Kofi Essien, the Director of OLE Ghana
More than 40 per cent of pupils in Primary Three and 31 percent in Primary Six perform below minimum competency, Kofi Essien, Director of OLE Ghana, has revealed.
Citing the 2013 Early Grade Reading Assessment and National Education Assessment (EGRANEA) report on literacy, Mr. Essien added that many pupils in primary six also struggle to read and write even after five years of education.
Getting pupils in the classroom alone was not enough to improve basic education in the country, but adopting new teaching methods that make learning pleasurable to children, he said.
‘Children like to play games and do activities they find fun and interesting. In doing these activities, they turn them into habits. Why don’t we make learning fun for them so that they would want to learn more and in the process, make learning a habit?’ he quizzed.
‘One such question is centered on what the system needs to do differently to make learning an enjoyable experience for the learner: to get him or her to want to learn and to learn more and to learn always, voluntarily!’
He noted that in finding answers to challenges plaguing the system, there was the need to focus on teachers and the support provided them within the social milieu that learning takes place, adding that ‘it has a bearing on the how and the what of the learning.’
Mr. Essien called for the adoption of models such as Open Learning Exchange’s (OLE) Ghana Reads programme to make learning easy and pleasurable for children to improve basic education in the country.
He explained that OLE sought to develop a learning model for universal literacy for all Ghanaian children through the introduction of ‘new ways of learning that involve the use of affordable technology tools that support small learning teams with pupils interacting with quality resources found in the OLE Basic eLearning Library (BeLL) that is housed on a Raspberry Pi server.’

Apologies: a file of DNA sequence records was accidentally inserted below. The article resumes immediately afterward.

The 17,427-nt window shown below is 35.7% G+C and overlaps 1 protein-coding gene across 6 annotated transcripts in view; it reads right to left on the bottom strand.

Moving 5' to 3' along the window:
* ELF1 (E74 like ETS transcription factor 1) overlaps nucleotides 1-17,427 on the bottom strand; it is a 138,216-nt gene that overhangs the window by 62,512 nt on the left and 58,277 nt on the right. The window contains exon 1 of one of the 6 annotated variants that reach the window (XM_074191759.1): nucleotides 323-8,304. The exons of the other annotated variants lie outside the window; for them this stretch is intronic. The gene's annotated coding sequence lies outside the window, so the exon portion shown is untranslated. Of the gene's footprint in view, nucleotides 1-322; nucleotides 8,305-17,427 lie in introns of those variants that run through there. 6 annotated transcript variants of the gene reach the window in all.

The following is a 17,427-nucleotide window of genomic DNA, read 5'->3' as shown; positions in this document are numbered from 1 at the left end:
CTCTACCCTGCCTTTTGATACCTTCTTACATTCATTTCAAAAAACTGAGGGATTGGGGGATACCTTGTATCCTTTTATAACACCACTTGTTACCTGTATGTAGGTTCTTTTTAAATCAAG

‘With this, pupils climb their own personal learning ladders with help from fellow team members and teachers who are being coached and themselves learning how to coach.’
‘OLE Ghana aims to ‘bait’ the children to stay in school and to learn, as well as provide continuous support for the teachers to enable them develop love for profession, love for the children they teach and the requisite skills to deliver,’ he said.
In line with this, he said OLE Ghana was currently working with World Vision Ghana on the Ghana Reads programme to explore new ways towards addressing challenges facing educational delivery.
The project aims to provide low-cost, hand-held technologies to school children backed by effective pedagogy and teacher support strategies in order to increase access to high quality, interactive learning resources found on the BeLL housed on the Raspberry Pi server in the classroom.
The partnership has since 2013 yielded positive results. Currently, World Vision Ghana has awarded OLE Ghana an initial one-year contract to implement the project through four Area Development Programmes (ADPs) at Afram Plains, Kintampo South, Anyima Amansi and Sekyere East districts.
Mr. Essien commended World Vision for the support which he said would go a long way to improve education in the country.
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